If in shielded porosimetry the tops of the schematic samples were resin embedded, mercury will intrude in the direction of the lower arrows only, in the figure above. So, it would mimic porometry and be unable to differentiate between the four structures. However, the fact that the results of standard porosimetry, and those of porometry or shielded porosimetry, were different, would identify that the structures had a quaternary level of pore architecture – in this case that they had one face with large pores, and one with small.
A quantitative comparison between porometry and porosimetry can be made by using the PoreXpert model. In order to derive directly comparable void structures from the two techniques, we assume that the porometry curve commences at 50 % of the intruded volume by analogy with the mercury porosimetry curve. We also specify one point dext on the extended porometry asymptote at low pressure / large size, the same distance above the bubble point dbp on the logarithmic axis as the high pressure / small size asymptote dFmax is below it, as shown in the graph above, so that:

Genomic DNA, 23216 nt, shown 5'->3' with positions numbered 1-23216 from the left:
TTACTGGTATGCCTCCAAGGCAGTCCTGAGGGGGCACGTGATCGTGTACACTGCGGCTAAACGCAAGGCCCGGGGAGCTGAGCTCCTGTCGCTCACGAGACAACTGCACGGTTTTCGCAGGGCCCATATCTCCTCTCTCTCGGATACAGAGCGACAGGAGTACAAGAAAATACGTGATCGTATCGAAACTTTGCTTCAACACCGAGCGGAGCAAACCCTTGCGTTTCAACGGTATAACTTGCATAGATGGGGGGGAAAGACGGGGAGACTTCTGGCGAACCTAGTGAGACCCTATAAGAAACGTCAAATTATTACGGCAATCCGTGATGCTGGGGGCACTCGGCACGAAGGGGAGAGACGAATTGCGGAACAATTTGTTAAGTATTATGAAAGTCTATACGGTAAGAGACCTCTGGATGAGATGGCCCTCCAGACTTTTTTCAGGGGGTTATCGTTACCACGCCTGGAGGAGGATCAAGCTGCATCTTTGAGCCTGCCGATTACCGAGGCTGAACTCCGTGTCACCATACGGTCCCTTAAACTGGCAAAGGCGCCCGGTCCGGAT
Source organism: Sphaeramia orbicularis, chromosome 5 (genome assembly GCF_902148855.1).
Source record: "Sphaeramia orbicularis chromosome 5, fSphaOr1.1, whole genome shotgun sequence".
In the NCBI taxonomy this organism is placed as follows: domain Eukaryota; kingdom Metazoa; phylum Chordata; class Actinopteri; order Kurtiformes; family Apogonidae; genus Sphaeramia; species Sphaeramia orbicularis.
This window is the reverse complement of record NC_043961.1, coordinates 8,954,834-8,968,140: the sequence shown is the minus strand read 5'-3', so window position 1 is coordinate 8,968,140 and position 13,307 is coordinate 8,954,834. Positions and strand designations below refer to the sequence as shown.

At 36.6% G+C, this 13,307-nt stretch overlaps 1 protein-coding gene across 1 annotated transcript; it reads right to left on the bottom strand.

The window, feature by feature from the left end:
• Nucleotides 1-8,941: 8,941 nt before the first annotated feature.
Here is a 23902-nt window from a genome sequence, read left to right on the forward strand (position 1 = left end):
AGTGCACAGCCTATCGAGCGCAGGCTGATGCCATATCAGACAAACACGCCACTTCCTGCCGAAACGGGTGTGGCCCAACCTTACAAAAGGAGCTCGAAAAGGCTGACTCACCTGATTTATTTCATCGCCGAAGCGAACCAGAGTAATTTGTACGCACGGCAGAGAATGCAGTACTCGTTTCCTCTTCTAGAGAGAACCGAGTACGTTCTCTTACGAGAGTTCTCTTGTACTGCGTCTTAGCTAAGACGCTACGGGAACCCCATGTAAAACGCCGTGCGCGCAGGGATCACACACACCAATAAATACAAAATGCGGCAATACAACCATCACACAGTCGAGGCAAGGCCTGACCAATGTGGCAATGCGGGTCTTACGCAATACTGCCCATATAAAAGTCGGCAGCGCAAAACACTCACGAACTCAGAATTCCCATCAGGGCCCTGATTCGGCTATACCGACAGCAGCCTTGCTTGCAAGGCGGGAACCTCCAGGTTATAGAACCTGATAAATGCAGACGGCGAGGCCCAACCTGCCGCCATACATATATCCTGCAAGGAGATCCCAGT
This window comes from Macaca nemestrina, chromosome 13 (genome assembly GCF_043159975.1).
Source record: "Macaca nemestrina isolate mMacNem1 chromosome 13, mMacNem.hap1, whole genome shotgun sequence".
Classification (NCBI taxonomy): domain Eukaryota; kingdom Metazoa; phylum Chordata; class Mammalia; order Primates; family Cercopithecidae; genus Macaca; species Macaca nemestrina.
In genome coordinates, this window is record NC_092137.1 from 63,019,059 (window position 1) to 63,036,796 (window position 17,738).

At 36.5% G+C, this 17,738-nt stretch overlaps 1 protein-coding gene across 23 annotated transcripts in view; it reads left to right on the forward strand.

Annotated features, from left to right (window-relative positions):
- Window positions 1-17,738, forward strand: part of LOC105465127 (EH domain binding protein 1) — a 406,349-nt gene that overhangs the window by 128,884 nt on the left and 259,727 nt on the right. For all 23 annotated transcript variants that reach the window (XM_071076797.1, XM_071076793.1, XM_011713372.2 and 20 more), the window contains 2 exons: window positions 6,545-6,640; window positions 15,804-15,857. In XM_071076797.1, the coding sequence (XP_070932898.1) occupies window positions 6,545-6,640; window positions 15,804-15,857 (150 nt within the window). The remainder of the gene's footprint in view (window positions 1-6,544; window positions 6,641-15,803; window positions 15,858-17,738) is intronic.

The result is that we have extended the porometry curve so that it is equivalent to a porosimetry curve. However, there are no experimental points between dbp and dext for the model to fit. Therefore, the model is free to simulate any percolation characteristic between those two points, and so there can be wide variations between different stochastic realisations of the model, illustrated as estimates 1 and 2 in Figure 1 above. This is a direct consequence of porometry omitting much of the larger detail of the pore structure. The stochastic variation could be reduced by comparing the simulated permeability of different stochastic realisations with the permeability measured by the porometer during its dry runs, although variations in permeability are more sensitive to void sizes below the breakthrough diameter than above.